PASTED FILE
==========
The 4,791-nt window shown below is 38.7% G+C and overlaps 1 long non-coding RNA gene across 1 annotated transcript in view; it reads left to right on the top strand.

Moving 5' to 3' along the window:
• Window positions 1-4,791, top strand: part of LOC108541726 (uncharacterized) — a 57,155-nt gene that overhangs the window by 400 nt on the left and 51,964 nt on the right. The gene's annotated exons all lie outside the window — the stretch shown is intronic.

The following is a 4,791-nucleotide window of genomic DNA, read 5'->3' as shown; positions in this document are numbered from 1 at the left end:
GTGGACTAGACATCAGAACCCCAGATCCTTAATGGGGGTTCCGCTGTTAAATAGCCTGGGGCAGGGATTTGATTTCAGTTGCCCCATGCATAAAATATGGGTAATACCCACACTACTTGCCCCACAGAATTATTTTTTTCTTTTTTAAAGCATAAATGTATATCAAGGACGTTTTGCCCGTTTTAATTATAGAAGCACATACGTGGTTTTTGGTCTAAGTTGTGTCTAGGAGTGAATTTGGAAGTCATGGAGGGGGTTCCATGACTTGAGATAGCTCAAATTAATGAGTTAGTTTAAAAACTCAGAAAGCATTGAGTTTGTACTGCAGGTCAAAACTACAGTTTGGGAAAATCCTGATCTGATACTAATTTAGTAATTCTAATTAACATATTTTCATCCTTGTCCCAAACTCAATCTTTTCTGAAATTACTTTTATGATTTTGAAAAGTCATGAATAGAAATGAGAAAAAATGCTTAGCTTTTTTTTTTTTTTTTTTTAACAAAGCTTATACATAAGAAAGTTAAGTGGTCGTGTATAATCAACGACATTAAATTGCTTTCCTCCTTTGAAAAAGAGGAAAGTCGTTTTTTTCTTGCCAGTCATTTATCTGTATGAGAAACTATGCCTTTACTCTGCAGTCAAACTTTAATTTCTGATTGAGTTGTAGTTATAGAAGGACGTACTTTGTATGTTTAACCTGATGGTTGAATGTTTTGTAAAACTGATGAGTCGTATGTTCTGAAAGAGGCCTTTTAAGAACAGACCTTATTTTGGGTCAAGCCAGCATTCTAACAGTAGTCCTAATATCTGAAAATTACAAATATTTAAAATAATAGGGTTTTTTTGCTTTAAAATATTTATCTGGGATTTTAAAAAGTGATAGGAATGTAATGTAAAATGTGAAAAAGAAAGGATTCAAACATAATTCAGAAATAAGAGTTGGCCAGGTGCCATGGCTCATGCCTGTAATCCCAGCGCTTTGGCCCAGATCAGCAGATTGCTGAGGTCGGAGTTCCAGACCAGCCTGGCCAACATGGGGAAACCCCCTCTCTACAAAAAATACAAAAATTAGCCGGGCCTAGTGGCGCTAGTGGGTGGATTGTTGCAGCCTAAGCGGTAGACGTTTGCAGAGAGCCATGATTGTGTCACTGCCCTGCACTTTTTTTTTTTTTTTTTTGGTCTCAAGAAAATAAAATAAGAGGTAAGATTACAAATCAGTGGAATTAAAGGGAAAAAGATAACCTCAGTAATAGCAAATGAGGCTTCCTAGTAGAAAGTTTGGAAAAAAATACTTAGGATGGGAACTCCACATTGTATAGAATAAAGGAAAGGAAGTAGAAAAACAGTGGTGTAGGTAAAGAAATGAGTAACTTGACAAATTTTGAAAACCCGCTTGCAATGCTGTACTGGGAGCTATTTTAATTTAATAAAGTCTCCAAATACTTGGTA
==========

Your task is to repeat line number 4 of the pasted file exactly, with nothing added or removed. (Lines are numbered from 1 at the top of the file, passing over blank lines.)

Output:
The following is a 4,791-nucleotide window of genomic DNA, read 5'->3' as shown; positions in this document are numbered from 1 at the left end: